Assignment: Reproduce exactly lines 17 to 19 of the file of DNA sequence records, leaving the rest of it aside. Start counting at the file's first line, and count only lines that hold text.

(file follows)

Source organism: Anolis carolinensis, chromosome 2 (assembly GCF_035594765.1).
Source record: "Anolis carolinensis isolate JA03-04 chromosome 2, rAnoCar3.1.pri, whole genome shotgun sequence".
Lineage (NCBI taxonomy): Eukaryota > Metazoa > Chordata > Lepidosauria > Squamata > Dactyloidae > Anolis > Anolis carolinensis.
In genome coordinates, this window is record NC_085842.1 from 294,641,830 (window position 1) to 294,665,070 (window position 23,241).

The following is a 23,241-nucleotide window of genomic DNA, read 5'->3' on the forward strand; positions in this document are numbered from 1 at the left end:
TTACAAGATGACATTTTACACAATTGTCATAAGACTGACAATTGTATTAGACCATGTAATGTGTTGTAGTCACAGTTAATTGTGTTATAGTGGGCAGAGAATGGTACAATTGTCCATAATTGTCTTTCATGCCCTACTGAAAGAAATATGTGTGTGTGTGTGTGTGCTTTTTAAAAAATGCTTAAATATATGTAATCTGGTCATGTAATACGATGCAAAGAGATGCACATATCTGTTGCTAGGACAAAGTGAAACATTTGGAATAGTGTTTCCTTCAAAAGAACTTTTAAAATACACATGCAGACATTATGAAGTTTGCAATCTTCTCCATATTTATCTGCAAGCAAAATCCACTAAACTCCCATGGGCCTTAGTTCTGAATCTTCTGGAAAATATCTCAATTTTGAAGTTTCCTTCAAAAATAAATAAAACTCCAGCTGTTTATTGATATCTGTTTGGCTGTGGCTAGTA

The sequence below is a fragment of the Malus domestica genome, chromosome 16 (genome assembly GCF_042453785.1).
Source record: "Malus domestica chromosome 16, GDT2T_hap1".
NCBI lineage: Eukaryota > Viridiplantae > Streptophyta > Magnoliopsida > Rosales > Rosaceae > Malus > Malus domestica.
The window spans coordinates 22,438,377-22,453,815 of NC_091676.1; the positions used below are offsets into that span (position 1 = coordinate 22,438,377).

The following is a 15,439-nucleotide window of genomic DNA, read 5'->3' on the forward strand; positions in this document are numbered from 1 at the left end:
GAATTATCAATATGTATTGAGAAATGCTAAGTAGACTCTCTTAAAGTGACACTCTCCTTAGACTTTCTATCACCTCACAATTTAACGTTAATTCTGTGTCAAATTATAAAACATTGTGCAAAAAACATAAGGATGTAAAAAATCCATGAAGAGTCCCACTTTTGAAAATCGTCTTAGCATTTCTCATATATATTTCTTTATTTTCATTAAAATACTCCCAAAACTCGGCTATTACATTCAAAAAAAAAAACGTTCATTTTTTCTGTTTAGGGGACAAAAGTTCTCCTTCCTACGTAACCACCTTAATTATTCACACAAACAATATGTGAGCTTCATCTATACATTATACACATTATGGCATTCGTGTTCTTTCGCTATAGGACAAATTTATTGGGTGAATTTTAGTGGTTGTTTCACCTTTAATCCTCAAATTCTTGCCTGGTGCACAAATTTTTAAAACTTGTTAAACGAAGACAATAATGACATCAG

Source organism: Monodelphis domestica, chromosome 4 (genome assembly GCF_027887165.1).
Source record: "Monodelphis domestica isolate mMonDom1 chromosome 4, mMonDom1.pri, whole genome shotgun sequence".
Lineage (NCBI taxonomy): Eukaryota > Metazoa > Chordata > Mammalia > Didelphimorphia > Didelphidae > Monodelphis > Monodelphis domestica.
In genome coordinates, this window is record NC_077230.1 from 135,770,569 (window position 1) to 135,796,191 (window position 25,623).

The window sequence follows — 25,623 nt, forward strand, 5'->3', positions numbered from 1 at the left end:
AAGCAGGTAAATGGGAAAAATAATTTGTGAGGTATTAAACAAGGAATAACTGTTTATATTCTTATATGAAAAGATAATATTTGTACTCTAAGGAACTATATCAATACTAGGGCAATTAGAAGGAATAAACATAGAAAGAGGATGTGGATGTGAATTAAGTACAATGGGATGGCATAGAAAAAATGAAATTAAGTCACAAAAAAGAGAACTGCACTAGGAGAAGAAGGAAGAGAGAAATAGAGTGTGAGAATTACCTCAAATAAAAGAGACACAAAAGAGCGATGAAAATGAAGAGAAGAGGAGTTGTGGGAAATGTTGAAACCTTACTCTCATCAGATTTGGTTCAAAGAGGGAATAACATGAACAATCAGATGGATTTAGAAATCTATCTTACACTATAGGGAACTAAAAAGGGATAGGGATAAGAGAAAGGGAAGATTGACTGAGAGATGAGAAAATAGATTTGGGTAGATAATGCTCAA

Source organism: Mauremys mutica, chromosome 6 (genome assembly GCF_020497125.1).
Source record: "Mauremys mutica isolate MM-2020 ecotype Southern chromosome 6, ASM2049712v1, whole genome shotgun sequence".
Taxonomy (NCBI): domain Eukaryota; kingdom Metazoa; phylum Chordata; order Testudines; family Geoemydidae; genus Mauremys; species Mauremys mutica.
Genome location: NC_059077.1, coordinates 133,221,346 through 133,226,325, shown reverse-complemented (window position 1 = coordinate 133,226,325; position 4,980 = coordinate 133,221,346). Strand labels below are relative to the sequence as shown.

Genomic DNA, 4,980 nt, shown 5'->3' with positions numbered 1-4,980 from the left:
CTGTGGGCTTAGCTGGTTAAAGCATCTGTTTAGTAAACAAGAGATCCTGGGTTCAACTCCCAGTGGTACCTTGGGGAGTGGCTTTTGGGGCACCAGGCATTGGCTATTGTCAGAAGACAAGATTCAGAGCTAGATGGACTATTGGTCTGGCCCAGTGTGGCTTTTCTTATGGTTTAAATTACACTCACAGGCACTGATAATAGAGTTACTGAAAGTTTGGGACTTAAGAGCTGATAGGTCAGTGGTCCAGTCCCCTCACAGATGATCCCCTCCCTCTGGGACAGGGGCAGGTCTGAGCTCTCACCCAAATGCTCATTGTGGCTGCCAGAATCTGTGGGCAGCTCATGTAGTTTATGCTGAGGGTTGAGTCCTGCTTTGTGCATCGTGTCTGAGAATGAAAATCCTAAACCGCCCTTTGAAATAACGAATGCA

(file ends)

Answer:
The window sequence follows — 25,623 nt, forward strand, 5'->3', positions numbered from 1 at the left end:
AAGCAGGTAAATGGGAAAAATAATTTGTGAGGTATTAAACAAGGAATAACTGTTTATATTCTTATATGAAAAGATAATATTTGTACTCTAAGGAACTATATCAATACTAGGGCAATTAGAAGGAATAAACATAGAAAGAGGATGTGGATGTGAATTAAGTACAATGGGATGGCATAGAAAAAATGAAATTAAGTCACAAAAAAGAGAACTGCACTAGGAGAAGAAGGAAGAGAGAAATAGAGTGTGAGAATTACCTCAAATAAAAGAGACACAAAAGAGCGATGAAAATGAAGAGAAGAGGAGTTGTGGGAAATGTTGAAACCTTACTCTCATCAGATTTGGTTCAAAGAGGGAATAACATGAACAATCAGATGGATTTAGAAATCTATCTTACACTATAGGGAACTAAAAAGGGATAGGGATAAGAGAAAGGGAAGATTGACTGAGAGATGAGAAAATAGATTTGGGTAGATAATGCTCAA

Source organism: Mauremys mutica, chromosome 6 (genome assembly GCF_020497125.1).